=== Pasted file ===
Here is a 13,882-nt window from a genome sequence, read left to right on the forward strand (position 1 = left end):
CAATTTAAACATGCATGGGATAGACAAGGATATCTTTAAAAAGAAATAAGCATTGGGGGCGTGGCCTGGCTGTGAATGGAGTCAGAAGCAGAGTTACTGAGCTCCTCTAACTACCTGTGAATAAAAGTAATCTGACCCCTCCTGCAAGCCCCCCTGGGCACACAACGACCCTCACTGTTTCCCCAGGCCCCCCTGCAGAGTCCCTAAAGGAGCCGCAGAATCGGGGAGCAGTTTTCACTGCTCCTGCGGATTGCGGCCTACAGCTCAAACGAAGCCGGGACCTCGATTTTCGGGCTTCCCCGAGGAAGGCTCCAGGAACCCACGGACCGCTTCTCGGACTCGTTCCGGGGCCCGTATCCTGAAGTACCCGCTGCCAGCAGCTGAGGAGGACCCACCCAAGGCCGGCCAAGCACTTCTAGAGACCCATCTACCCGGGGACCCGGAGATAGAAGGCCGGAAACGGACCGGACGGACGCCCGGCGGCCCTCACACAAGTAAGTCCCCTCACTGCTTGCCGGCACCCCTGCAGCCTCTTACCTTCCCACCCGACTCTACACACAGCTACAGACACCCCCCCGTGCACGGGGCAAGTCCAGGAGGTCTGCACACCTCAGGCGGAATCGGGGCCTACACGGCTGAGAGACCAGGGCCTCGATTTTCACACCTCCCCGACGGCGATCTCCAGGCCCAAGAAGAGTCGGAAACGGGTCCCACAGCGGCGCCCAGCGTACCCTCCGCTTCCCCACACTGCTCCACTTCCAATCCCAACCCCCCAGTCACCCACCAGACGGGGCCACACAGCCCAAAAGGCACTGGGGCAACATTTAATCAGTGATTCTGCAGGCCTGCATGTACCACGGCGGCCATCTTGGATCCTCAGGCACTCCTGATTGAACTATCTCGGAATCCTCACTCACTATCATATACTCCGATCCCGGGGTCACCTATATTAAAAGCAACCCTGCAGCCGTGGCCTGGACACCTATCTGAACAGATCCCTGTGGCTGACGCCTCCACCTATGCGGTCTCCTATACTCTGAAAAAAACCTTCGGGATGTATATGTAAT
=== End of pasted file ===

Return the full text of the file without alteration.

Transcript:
Here is a 13,882-nt window from a genome sequence, read left to right on the forward strand (position 1 = left end):
CAATTTAAACATGCATGGGATAGACAAGGATATCTTTAAAAAGAAATAAGCATTGGGGGCGTGGCCTGGCTGTGAATGGAGTCAGAAGCAGAGTTACTGAGCTCCTCTAACTACCTGTGAATAAAAGTAATCTGACCCCTCCTGCAAGCCCCCCTGGGCACACAACGACCCTCACTGTTTCCCCAGGCCCCCCTGCAGAGTCCCTAAAGGAGCCGCAGAATCGGGGAGCAGTTTTCACTGCTCCTGCGGATTGCGGCCTACAGCTCAAACGAAGCCGGGACCTCGATTTTCGGGCTTCCCCGAGGAAGGCTCCAGGAACCCACGGACCGCTTCTCGGACTCGTTCCGGGGCCCGTATCCTGAAGTACCCGCTGCCAGCAGCTGAGGAGGACCCACCCAAGGCCGGCCAAGCACTTCTAGAGACCCATCTACCCGGGGACCCGGAGATAGAAGGCCGGAAACGGACCGGACGGACGCCCGGCGGCCCTCACACAAGTAAGTCCCCTCACTGCTTGCCGGCACCCCTGCAGCCTCTTACCTTCCCACCCGACTCTACACACAGCTACAGACACCCCCCCGTGCACGGGGCAAGTCCAGGAGGTCTGCACACCTCAGGCGGAATCGGGGCCTACACGGCTGAGAGACCAGGGCCTCGATTTTCACACCTCCCCGACGGCGATCTCCAGGCCCAAGAAGAGTCGGAAACGGGTCCCACAGCGGCGCCCAGCGTACCCTCCGCTTCCCCACACTGCTCCACTTCCAATCCCAACCCCCCAGTCACCCACCAGACGGGGCCACACAGCCCAAAAGGCACTGGGGCAACATTTAATCAGTGATTCTGCAGGCCTGCATGTACCACGGCGGCCATCTTGGATCCTCAGGCACTCCTGATTGAACTATCTCGGAATCCTCACTCACTATCATATACTCCGATCCCGGGGTCACCTATATTAAAAGCAACCCTGCAGCCGTGGCCTGGACACCTATCTGAACAGATCCCTGTGGCTGACGCCTCCACCTATGCGGTCTCCTATACTCTGAAAAAAACCTTCGGGATGTATATGTAAT